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Chapter 21

Dolly came out of her room to the tea of the grown-up people.
Stepan Arkadyevitch did not come out. He must have left his
wife's room by the other door.

"I am afraid you'll be cold upstairs," observed Dolly, addressing
Anna; "I want to move you downstairs, and we shall be nearer."

"Oh, please, don't trouble about me," answered Anna, looking
intently into Dolly's face, trying to make out whether there had
been a reconciliation or not.

"It will be lighter for you here," answered her sister-in-law.

"I assure you that I sleep everywhere, and always like a marmot."

"What's the question?" inquired Stepan Arkadyevitch, coming out
of his room and addressing his wife.

From his tone both Kitty and Anna knew that a reconciliation had
taken place.

"I want to move Anna downstairs, but we must hang up blinds. No
one knows how to do it; I must see to it myself," answered Dolly
addressing him.

"God knows whether they are fully reconciled," thought Anna,
hearing her tone, cold and composed.

"Oh, nonsense, Dolly, always making difficulties," answered her
husband. "Come, I'll do it all, if you like..."

"Yes, They must be reconciled," thought Anna.

"I know how you do everything," answered Dolly. "You tell Matvey
to do what can't be done, and go away yourself, leaving him to
make a muddle of everything," and her habitual, mocking smile
curved the corners of Dolly's lips as she spoke.

"Full, full reconciliation, full," thought Anna; "thank God!" and
rejoicing that she was the cause of it, she went up to Dolly and
kissed her.

"Not at all. Why do you always look down on me and Matvey?" said
Stepan Arkadyevitch, smiling hardly perceptibly, and addressing
his wife.

The whole evening Dolly was, as always, a little mocking in her
tone to her husband, while Stepan Arkadyevitch was happy and
cheerful, but not so as to seem as though, having been forgiven,
he had forgotten his offense.

At half-past nine o'clock a particularly joyful and pleasant
family conversation over the tea-table at the Oblonskys' was
broken up by an apparently simple incident. But this simple
incident for some reason struck everyone as strange. Talking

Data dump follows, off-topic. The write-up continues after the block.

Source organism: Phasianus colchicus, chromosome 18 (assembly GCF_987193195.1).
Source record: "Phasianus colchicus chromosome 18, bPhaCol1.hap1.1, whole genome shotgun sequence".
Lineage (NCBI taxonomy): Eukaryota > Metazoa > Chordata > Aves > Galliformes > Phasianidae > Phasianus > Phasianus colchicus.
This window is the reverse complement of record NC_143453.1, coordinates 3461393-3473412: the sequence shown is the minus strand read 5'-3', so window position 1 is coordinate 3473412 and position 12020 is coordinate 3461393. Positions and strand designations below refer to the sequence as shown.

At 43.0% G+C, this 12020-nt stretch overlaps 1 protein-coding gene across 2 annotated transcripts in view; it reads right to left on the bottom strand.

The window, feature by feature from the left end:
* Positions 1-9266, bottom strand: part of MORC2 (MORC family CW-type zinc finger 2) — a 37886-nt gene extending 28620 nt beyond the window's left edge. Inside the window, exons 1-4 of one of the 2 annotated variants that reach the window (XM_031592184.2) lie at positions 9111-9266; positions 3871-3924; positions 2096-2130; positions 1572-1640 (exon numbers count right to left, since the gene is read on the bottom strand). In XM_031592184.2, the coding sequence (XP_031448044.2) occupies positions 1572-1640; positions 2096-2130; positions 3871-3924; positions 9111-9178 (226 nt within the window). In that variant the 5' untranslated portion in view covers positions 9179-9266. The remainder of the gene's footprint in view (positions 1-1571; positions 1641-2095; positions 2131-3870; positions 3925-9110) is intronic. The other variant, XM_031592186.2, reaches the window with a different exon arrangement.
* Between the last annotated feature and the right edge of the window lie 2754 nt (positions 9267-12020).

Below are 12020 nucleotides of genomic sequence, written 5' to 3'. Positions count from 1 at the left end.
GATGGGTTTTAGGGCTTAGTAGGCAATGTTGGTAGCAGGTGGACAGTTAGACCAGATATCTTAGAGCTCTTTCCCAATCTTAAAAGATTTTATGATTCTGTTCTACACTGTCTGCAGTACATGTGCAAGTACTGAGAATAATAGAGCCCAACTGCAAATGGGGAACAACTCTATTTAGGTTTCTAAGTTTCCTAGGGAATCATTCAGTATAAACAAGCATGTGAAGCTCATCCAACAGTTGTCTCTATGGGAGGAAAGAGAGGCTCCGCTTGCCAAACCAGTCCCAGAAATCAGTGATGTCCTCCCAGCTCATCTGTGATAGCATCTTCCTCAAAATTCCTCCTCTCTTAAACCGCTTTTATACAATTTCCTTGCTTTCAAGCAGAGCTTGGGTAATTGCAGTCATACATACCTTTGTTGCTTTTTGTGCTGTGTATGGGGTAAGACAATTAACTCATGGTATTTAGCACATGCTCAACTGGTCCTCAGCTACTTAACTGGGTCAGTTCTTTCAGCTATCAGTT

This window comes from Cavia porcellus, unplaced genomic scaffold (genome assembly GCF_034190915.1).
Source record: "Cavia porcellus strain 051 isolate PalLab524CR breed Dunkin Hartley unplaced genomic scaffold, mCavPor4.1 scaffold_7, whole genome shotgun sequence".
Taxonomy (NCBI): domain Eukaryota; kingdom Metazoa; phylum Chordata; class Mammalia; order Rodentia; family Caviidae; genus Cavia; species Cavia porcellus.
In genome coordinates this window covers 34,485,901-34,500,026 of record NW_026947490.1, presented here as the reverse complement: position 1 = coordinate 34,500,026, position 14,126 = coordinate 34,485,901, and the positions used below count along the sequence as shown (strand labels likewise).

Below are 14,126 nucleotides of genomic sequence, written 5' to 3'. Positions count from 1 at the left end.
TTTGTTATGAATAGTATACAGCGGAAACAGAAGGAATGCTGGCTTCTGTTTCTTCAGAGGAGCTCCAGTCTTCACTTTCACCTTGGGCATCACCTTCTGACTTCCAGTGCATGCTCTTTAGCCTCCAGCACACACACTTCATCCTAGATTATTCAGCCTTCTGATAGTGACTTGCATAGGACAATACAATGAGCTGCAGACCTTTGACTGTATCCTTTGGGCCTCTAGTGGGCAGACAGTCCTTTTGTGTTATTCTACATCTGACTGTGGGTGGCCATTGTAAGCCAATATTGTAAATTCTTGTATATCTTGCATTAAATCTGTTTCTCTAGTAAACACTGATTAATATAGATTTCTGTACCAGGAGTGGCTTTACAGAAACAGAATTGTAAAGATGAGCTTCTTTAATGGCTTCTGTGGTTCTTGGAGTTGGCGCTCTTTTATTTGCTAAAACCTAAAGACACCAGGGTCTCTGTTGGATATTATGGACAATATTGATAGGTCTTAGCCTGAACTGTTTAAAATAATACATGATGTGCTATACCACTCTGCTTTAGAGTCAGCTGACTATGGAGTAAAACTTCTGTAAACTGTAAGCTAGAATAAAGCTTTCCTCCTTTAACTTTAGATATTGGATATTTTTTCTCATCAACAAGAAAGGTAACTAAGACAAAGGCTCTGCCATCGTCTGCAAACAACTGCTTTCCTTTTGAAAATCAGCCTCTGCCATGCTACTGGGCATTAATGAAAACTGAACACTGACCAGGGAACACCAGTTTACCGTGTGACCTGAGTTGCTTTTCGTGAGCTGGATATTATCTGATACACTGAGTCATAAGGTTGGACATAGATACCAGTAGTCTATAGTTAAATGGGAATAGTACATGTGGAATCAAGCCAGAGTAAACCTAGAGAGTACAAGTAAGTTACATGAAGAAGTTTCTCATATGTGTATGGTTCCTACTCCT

about common acquaintances in Petersburg, Anna got up quickly.

"She is in my album," she said; "and, by the way, I'll show you
by Seryozha," she added, with a mother's smile of pride.

Towards ten o'clock, when she usually said good-night to her son,
and often before going to a ball put him to bed herself, she felt
depressed at being so far from him; and whatever she was talking
about, she kept coming back in thought to her curly-headed
Seryozha. She longed to look at his photograph and talk of him.
Seizing the first pretext, she got up, and with her light,
resolute step went for her album. The stairs up to her room came
out on the landing of the great warm main staircase.

Just as she was leaving the drawing room, a ring was heard in the

"Who can that be?" said Dolly

"It's early for me to be fetched, and for anyone else it's late,"
observed Kitty.

"Sure to be someone with papers for me," put in Stepan
Arkadyevitch. When Anna was passing the top of the staircase, a
servant was running up to announce the visitor, while the visitor
himself was standing under a lamp. Anna glancing down at once
recognized Vronsky, and a strange feeling of pleasure and at the
same time of dread of something stirred in her heart. He was
standing still, not taking off his coat, pulling something out of
his pocket. At the instant when she was just facing the stairs,
he raised his eyes, caught sight of her, and into the expression
of his face there passed a shade of embarrassment and dismay.
With a slight inclination of her head she passed, hearing behind
her Stepan Arkadyevitch's loud voice calling him to come up, and
the quiet, soft, and composed voice of Vronsky refusing.

When Anna returned with the album, he was already gone, and
Stepan Arkadyevitch was telling them that he had called to
inquire about the dinner they were giving next day to a celebrity
who had just arrived. "And nothing would induce him to come up.
What a queer fellow he is!" added Stepan Arkadyevitch.

Kitty blushed. She thought that she was the only person who knew
why he had come, and why he would not come up. "He has been at
home," she thought, "and didn't find me, and thought I should be
here, but he did not come up because he thought it late, and
Anna's here."

All of them looked at each other, saying nothing, and began to
look at Anna's album.

There was nothing either exceptional or strange in a man's
calling at half-past nine on a friend to inquire details of a
proposed dinner party and not coming in, but it seemed strange to
all of them. Above all, it seemed strange and not right to Anna.

Anna Karenina by Leo Tolstoy
Fiction - Russian literature
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